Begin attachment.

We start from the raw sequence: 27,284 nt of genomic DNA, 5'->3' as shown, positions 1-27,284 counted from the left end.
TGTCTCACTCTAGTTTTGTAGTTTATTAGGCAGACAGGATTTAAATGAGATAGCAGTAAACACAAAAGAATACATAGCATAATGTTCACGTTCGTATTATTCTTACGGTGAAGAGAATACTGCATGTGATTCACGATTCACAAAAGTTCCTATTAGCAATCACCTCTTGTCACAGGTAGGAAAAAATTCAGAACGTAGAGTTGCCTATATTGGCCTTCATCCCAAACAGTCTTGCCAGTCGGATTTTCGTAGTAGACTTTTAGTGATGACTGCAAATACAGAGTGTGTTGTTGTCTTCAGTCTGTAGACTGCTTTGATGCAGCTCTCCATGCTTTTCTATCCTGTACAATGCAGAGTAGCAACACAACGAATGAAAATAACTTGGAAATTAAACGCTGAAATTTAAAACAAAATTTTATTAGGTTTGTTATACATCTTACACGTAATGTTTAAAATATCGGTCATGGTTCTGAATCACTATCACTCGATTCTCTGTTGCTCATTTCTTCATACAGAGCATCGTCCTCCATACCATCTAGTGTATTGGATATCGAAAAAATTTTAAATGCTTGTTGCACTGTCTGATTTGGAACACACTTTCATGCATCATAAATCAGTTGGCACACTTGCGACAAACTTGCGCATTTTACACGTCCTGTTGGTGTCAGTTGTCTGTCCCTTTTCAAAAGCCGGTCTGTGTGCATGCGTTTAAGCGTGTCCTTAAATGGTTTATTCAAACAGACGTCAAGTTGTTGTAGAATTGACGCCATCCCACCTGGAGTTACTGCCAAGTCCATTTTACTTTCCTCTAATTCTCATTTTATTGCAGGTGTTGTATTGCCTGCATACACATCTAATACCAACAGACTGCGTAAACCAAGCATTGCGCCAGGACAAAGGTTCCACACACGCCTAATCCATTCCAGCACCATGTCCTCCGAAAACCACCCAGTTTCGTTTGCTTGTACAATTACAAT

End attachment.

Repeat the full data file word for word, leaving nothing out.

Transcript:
We start from the raw sequence: 27,284 nt of genomic DNA, 5'->3' as shown, positions 1-27,284 counted from the left end.
TGTCTCACTCTAGTTTTGTAGTTTATTAGGCAGACAGGATTTAAATGAGATAGCAGTAAACACAAAAGAATACATAGCATAATGTTCACGTTCGTATTATTCTTACGGTGAAGAGAATACTGCATGTGATTCACGATTCACAAAAGTTCCTATTAGCAATCACCTCTTGTCACAGGTAGGAAAAAATTCAGAACGTAGAGTTGCCTATATTGGCCTTCATCCCAAACAGTCTTGCCAGTCGGATTTTCGTAGTAGACTTTTAGTGATGACTGCAAATACAGAGTGTGTTGTTGTCTTCAGTCTGTAGACTGCTTTGATGCAGCTCTCCATGCTTTTCTATCCTGTACAATGCAGAGTAGCAACACAACGAATGAAAATAACTTGGAAATTAAACGCTGAAATTTAAAACAAAATTTTATTAGGTTTGTTATACATCTTACACGTAATGTTTAAAATATCGGTCATGGTTCTGAATCACTATCACTCGATTCTCTGTTGCTCATTTCTTCATACAGAGCATCGTCCTCCATACCATCTAGTGTATTGGATATCGAAAAAATTTTAAATGCTTGTTGCACTGTCTGATTTGGAACACACTTTCATGCATCATAAATCAGTTGGCACACTTGCGACAAACTTGCGCATTTTACACGTCCTGTTGGTGTCAGTTGTCTGTCCCTTTTCAAAAGCCGGTCTGTGTGCATGCGTTTAAGCGTGTCCTTAAATGGTTTATTCAAACAGACGTCAAGTTGTTGTAGAATTGACGCCATCCCACCTGGAGTTACTGCCAAGTCCATTTTACTTTCCTCTAATTCTCATTTTATTGCAGGTGTTGTATTGCCTGCATACACATCTAATACCAACAGACTGCGTAAACCAAGCATTGCGCCAGGACAAAGGTTCCACACACGCCTAATCCATTCCAGCACCATGTCCTCCGAAAACCACCCAGTTTCGTTTGCTTGTACAATTACAAT